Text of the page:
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January 13th, 2016, 07:09 AM   #1
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Determine and classify the critical points of the function f(x) = x^4 - 3x^3 - 3sin(2x) + 2.

Last edited by skipjack; January 14th, 2016 at 05:29 AM.
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January 14th, 2016, 12:02 AM   #2
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The function has a minimum at x = 2.0251663 approximately.
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January 14th, 2016, 05:12 AM   #3
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Do you know what "critical points" are? Do you know how to differentiate this function? Is your difficulty with solving the resulting equation? That's not clear from what you write so it's not clear what help you need.
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January 14th, 2016, 05:26 AM   #4
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Skip jack thank you! Country Boy well I think my main problem here is the trig part, I mean I know how to derive, but to get my critical point and get to equal zero with that trig function in there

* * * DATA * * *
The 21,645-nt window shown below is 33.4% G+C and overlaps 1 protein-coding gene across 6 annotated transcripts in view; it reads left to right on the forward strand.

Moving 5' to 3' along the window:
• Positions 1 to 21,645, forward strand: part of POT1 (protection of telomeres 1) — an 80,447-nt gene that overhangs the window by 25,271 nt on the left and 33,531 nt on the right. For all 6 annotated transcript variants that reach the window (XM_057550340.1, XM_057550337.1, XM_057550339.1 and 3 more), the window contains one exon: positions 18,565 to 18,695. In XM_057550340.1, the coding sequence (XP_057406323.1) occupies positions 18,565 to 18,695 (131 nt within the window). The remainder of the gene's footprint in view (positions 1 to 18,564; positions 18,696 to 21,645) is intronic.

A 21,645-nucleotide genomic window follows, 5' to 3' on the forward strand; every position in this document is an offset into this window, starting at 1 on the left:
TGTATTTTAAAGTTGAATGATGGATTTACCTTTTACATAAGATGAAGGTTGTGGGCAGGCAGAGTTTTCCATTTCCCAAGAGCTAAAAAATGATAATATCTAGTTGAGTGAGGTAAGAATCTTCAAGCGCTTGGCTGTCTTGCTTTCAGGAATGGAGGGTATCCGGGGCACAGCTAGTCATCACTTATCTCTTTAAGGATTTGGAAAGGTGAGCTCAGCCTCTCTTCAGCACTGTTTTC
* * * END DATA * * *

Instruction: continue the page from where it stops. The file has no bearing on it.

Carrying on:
Last edited by skipjack; January 14th, 2016 at 05:31 AM.
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January 14th, 2016, 05:34 AM   #5
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Instead of trying to obtain an exact solution, you will need to use some other method.

I simply plotted the function using software and verified my answer by using W|A.
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January 14th, 2016, 09:41 AM   #6
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Okay, a "singular point" of a function is a point where the derivative does not exist or is 0. With $\displaystyle f(x) = x^4 - 3x^3 - 3\sin(2x) + 2$, $\displaystyle f'(x)= 4x^3- 9x^2- 6\cos(2x)$. That "exists" for all x, so we want to solve $\displaystyle 4x^3- 9x^2- 6\cos(2x)= 0$. There is no "formula" to solve that. As skipjack said, he plotted the function and, I presume, "zoomed in" on the point where the graph crossed the x-axis. You could also use a numerical method. The simplest would be to note that f(2)= -0.0781 while f(2.1)= 0.2955 (to four decimal places). Since this continuous function changes from negative to positive, it must be 0 somewhere between 2 and 2.1. The simplest thing to try is x= 2.05, half way between those two numbers. f(2.05)= 0.0869. Since that is positive, f must be 0 somewhere between 2 and 2.05. Again, try half way between, x= 2.025. f(2.025)= -0.000548 which is negative so f must be 0 somewhere between 2.025 and 2.05. Try (2.025+ 2.05)/2= 2.0375. Continue until you get two consecutive x values such that f(x) are closer than whatever accuracy you want.

Last edited by skipjack; January 15th, 2016 at 08:18 AM.
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January 15th, 2016, 05:54 AM   #7
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Country Boy and skipjack thank you guys; I really do appreciate your help.

Last edited by skipjack; January 15th, 2016 at 08:16 AM.
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